In July Source Code for Biology and Medicine, a forward-looking bioinformatics journal with an emphasis on the practical utilization of source code within biomedicine, attended the Ninth International Meeting on Computational Intelligence Methods for Bioinformatics and Biostatistics (CIBB) in Houston, Texas. This meeting took place at the Methodist Hospital Research Institute (TMHRI), which is one of the many hospitals in the renowned Texas Medical Center.
Texas Medical Center is internationally recognized for such prestigious institutions as Baylor College of Medicine, the University of Texas MD Anderson Cancer Center and the Methodist Hospital System. These institutions provide some of the world’s most advanced treatment available and also carry out ground-breaking research. The conference covered a wide range of areas, including medical informatics, genetics, structural biology and radiation biology. A central theme throughout was biostatistics and data analysis methods, particularly those for managing uncertainty within statistics.
The first plenary speech was given by the enthusiastic and eminent IEEE life fellow, Jim Bezdek, who although retired, has seemingly boundless amounts of energy. He is also one of the first and most prominent researchers of fuzzy clustering – a growing area in data analysis. Fuzzy clustering is a group of algorithms used for cluster analysis; the allocation of data points to different groups or ‘clusters’ is not “hard” (all-or-nothing) but “fuzzy”. Fuzzy clustering also allows researchers to more effectively manage uncertainty and noise within data. Jim’s presentation gave a very informative and brief history of the cluster heat map, which is a very popular visual data analysis method in the bioinformatics community. Interestingly, his presentation was also peppered with anecdotes about his fishing exploits (see image right), which I’m sure had some sort of connection to the data analysis methods he was explicating.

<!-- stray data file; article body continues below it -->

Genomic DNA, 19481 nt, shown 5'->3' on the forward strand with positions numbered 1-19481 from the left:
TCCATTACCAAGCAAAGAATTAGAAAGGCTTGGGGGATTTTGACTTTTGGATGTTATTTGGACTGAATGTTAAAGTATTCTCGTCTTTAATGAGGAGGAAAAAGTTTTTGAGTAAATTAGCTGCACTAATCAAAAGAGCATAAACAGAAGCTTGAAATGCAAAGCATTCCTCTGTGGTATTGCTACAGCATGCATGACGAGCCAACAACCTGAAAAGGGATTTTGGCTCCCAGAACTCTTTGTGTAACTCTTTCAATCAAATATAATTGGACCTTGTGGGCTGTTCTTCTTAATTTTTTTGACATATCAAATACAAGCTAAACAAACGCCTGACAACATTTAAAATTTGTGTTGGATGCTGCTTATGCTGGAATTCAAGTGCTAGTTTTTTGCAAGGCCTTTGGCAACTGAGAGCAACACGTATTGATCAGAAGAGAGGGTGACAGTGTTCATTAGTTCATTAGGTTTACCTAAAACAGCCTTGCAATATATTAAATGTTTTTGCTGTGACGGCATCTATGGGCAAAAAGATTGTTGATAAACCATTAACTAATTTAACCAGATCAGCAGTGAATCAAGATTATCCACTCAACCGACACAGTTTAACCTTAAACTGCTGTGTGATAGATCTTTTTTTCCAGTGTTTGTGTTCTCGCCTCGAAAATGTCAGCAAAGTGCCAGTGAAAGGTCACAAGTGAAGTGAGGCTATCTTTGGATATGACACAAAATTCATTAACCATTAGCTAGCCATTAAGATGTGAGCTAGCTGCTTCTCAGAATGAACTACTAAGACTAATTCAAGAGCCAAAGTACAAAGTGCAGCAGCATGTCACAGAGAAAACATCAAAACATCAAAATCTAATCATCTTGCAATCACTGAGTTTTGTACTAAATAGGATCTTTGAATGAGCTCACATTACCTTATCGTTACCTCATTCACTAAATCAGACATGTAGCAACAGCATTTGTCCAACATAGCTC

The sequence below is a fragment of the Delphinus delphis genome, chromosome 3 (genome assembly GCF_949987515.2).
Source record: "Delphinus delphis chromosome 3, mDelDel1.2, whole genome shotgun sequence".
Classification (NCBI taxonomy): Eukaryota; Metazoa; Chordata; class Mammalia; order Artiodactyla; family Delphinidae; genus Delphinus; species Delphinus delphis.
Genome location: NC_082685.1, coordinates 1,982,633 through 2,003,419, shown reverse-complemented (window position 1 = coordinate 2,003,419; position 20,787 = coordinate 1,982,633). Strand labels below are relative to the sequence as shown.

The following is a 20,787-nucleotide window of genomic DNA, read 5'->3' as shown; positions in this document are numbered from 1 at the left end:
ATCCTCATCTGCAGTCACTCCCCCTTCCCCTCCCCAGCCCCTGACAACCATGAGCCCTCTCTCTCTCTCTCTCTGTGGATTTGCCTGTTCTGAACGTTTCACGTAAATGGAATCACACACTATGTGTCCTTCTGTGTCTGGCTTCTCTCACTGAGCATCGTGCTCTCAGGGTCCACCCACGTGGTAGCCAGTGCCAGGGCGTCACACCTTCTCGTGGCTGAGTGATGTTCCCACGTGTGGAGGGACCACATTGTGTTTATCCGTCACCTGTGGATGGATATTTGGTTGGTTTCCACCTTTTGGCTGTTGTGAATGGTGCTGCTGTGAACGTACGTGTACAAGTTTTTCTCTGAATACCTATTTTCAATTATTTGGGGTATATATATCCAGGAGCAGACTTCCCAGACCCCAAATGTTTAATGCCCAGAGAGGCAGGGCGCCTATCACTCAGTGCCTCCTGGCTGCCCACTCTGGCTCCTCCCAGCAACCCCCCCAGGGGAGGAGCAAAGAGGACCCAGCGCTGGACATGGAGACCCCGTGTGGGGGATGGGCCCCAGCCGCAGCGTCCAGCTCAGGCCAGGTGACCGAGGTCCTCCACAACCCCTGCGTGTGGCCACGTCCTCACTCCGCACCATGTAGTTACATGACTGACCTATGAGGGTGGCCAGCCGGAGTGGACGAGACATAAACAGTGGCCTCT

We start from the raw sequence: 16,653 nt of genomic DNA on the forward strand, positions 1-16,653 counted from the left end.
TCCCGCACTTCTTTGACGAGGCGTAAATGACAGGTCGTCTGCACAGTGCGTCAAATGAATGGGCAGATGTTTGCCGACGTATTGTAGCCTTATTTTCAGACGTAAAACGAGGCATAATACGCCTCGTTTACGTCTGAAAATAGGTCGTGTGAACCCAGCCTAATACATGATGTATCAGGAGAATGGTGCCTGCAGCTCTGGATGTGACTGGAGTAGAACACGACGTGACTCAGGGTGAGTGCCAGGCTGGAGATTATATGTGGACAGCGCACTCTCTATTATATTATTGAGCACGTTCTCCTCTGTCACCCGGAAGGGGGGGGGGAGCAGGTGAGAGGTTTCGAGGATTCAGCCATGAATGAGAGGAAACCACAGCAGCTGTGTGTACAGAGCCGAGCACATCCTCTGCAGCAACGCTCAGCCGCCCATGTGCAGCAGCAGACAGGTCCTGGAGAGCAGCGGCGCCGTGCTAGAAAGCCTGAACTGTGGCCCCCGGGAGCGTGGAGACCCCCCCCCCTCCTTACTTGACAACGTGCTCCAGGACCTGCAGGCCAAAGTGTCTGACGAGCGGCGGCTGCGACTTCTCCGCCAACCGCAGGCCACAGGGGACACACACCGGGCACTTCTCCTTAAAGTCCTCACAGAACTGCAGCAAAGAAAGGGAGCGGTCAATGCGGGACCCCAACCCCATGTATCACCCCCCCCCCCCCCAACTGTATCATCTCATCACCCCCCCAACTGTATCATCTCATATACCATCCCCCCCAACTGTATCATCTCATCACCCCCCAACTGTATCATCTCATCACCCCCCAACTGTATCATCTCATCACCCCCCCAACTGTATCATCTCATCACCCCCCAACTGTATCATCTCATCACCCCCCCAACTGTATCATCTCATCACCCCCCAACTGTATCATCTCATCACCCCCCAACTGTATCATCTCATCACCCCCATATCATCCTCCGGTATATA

Some extraordinary research came from a group of NASA researchers who are one of the few groups in the world to be researching the effect of space radiation on humans and the possible risks associated with this. Other research featured a range of novel methods and algorithms; many are novel methods and algorithms based around fuzzy clustering which ultimately allow a more effective analysis of what are extremely complex and large amounts of data. Some, for example, can be used to predict membrane protein types to facilitate drug discovery, and others can simulate radiation tracks that can assist in radiotherapy treatment planning.
It was clear to see that progress was made in the fields of biostatistics and bioinformatics at this developing and emergent conference. Furthermore, although much of the research would be somewhat lost on the layman, it was also easy to get a sense of how important such research is to the growth of knowledge and enlightenment in biomedicine; more importantly it was clear how valuable it is to the advancement of health care. It was a pleasure to meet this welcoming and close-knit group of scientists who are so passionate about the research in which they’re involved. In reflection of the broad scope of CIBB, Source Code for Biology and Medicine is looking for manuscripts which exemplify valuable research across the fields of Bioinformatics and Biostatistics. Submit your manuscript here, or contact the Editors-in-Chief.
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